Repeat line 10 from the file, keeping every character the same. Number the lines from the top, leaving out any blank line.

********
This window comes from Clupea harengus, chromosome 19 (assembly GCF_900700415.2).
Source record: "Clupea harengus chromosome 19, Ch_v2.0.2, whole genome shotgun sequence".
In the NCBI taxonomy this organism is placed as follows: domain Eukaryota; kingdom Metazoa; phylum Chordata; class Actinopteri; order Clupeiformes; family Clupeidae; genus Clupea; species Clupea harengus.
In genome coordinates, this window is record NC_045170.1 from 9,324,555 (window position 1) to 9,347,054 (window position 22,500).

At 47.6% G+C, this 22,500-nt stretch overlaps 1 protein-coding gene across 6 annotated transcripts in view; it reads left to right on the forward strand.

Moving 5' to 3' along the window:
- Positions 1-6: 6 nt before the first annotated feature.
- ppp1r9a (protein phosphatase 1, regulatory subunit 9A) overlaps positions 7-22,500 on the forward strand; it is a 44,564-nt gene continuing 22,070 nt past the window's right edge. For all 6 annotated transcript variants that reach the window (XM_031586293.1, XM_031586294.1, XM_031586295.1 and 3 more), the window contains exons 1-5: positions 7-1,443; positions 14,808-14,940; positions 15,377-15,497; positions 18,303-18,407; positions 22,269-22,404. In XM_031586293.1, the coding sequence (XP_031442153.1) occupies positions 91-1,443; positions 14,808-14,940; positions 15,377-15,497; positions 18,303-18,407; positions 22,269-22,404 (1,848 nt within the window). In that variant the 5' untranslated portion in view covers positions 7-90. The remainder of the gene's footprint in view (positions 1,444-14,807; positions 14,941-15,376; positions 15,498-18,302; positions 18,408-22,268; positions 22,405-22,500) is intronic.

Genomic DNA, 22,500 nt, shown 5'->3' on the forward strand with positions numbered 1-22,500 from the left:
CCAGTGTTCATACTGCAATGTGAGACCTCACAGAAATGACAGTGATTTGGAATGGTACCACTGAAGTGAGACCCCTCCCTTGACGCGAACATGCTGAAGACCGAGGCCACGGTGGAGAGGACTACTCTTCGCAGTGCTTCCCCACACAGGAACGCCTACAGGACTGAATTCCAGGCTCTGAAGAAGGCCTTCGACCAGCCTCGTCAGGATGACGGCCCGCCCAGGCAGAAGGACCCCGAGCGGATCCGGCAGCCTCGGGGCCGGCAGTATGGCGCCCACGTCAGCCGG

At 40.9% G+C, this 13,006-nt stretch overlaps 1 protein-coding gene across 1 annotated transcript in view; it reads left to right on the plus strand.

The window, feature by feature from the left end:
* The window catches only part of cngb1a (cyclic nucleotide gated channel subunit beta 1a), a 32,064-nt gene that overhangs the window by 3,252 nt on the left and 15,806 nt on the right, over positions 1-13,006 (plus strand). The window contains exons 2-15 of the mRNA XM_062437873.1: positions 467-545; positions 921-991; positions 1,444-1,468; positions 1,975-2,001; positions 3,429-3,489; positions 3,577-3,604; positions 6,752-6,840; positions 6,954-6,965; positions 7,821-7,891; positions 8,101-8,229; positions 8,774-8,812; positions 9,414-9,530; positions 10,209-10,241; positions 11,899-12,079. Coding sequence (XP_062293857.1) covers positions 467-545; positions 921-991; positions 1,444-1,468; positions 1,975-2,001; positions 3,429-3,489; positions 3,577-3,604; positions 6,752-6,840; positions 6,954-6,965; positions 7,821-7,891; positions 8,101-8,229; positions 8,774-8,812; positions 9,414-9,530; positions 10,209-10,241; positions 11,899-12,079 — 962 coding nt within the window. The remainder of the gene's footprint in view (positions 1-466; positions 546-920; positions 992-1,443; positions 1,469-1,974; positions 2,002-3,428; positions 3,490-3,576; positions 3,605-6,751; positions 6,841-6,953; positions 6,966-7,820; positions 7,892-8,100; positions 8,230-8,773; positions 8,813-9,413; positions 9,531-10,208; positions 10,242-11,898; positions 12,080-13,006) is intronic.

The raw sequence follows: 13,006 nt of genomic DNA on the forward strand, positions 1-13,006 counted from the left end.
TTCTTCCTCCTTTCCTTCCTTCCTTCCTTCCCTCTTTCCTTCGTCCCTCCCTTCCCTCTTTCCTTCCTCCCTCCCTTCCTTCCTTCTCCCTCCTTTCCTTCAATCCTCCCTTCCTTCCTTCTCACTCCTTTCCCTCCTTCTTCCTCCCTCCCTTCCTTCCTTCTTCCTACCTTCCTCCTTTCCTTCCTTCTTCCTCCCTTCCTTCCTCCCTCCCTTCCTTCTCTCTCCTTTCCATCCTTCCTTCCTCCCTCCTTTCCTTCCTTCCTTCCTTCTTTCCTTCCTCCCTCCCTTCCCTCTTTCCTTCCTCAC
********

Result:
CCAGTGTTCATACTGCAATGTGAGACCTCACAGAAATGACAGTGATTTGGAATGGTACCACTGAAGTGAGACCCCTCCCTTGACGCGAACATGCTGAAGACCGAGGCCACGGTGGAGAGGACTACTCTTCGCAGTGCTTCCCCACACAGGAACGCCTACAGGACTGAATTCCAGGCTCTGAAGAAGGCCTTCGACCAGCCTCGTCAGGATGACGGCCCGCCCAGGCAGAAGGACCCCGAGCGGATCCGGCAGCCTCGGGGCCGGCAGTATGGCGCCCACGTCAGCCGG